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Just a reminder... The details of the wording, and the legal points are very important. For sure, we're looking to make sure that what happens after we die, will make our heirs get through the financial process without stress.

Though I think we all assume that once we've covered the recommended bases that we've done our best to make it easy. In fact, even though what we do will get through the courts, there are many things that can cause serious problems for those we love, after the ownership of the estate has been resolved.

In the early years of our retirement, in our over-55 community, I was asked to help dig through the finances of several widows who, though they were able to inherit their husbands estate, were "lost" when it came to settling their lives. Though they had good marriages, they were not knowledgeable about some of the finances that their husbands had been taking care of. Likewise even the children were unaware of many of the assets of the estate. After many, many hours of digging through papers,we were able to find some old insurance policies, deeds to property, and the real value of some assets that were valuable but of unknown value... ie. antiques, deeds, jewelry, titles, and collectibles such as original Hummels.

Posting, just to emphasize that the three or four pages of the will may be only the beginning for the heir(s), and that putting together the rest of the information could be just as important. Imagine what your heir would be facing if you and your partner were to be gone tomorrow.

Since our kids were in on our will creation, we were able to share most of the information about "value" and to consolidate the different parts so as to make the disposition of property easier. Consolidating the information for easy access was a priority. (some of this is defined in my earlier post #8). Just a few things:
four land and house deeds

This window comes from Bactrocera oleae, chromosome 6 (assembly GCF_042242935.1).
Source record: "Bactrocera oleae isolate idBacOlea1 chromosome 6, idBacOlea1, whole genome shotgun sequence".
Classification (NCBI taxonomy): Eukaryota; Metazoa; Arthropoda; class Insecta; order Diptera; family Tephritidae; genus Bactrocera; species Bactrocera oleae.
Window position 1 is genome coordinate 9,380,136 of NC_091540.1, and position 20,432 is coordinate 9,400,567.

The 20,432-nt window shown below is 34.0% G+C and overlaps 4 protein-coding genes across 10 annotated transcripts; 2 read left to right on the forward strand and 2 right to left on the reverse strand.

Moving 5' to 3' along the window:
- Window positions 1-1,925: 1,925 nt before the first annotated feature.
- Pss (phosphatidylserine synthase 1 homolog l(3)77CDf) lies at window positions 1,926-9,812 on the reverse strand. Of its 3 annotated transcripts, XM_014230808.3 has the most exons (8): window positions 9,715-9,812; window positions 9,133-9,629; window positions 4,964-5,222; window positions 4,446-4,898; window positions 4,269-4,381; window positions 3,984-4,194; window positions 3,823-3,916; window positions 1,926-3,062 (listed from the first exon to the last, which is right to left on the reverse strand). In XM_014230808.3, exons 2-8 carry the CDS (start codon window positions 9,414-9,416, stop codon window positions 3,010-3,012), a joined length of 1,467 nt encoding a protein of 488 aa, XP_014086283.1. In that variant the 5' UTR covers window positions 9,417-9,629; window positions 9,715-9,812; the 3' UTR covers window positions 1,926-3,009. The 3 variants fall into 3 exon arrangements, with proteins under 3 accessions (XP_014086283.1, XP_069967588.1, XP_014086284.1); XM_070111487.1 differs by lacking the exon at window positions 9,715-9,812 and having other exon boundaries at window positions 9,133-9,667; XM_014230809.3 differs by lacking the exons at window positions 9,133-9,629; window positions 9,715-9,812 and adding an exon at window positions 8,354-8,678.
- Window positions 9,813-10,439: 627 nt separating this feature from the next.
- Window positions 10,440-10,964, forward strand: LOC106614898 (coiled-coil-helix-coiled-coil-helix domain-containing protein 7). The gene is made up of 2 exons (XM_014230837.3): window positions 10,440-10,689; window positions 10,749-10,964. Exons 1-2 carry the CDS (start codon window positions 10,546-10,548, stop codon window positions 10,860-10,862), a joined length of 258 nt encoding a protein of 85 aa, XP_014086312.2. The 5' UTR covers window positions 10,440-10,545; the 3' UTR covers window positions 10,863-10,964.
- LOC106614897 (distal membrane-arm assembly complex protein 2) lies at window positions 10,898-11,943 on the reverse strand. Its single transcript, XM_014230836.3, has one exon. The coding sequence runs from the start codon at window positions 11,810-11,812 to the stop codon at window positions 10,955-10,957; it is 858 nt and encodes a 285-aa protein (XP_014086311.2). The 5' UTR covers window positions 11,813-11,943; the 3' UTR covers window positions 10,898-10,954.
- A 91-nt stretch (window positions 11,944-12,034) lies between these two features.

11 titles... for cars, boats, cycles
copies of taxes for three years
lists of automatic payments
instructions for resolving health, insurance and other policies
location and value of collections and non monetary items
lists and addresses for income producing monies due
other time sensitive non-covered expenses and income
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Old 02-14-2018, 03:39 PM   #94
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Here is what I have spent on my 2018 DIY estate planning exercise so far:
$42 - Nolo WillMaker software for Mac (list price: $70)
$60 - to have the various documents produced by WillMaker notarized
$60 - for a Mac software utility to convert PDFs to Word documents. I needed this because Nolo's online living trust software insists on using a living trust name with the format [first name] [middle name] [last name] Revocable Living Trust. In my case, this creates a huge name for the living trust, which is awkward for various legal documents. So, I converted several of the documents generated by WillMaker to Word and substantially shortened the name of the trust everywhere it appeared. This worked fine, but indicates why the DIY approach isn't for everyone.
$120 - to a lawyer to draft and record a deed transferring my house into my revocable trust. Theoretically, I could have done this myself, but IMO it was money well spent to have someone familiar with local standard practices to do the job.

BTW: even if you are planning to DIY, it might be worth hiring an estate planning lawyer for a modest fee to review your strategy before you begin. The lawyer who drafted my deed noticed that my probate avoidance strategy was a bit flawed as we were informally chatting.

FWIW: when various members of my family have used a lawyer for their estate planning, here is what they were charged (YMMV):
will & revocable trust by a general practice lawyer: $1,500
will & revocable trust by a lawyer specializing in estate planning: $2,500
other types of trust (e.g., irrevocable) by a lawyer specializing in estate planning: $4,000 and up

So, I've probably saved around $2,000 with the DIY approach. However, I've spent much more time than someone who hires a lawyer. On the positive side, I know what all of the documents are for, which wasn't the case when a lawyer prepared estate planning documents for my mother and just had her sign on the bottom line without explaining anything.

Summary: estate planning is not fun. I hope to get this off my plate soon.
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Old 02-14-2018, 04:30 PM   #95
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BTW: it's amusing that WillMaker can generate documents for any state except Louisiana. What's up with Louisiana, anyway? Do the documents need to be in French? 😎
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Old 02-14-2018, 05:23 PM   #96
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BTW: it's amusing that WillMaker can generate documents for any state except Louisiana. What's up with Louisiana, anyway? Do the documents need to be in French? 😎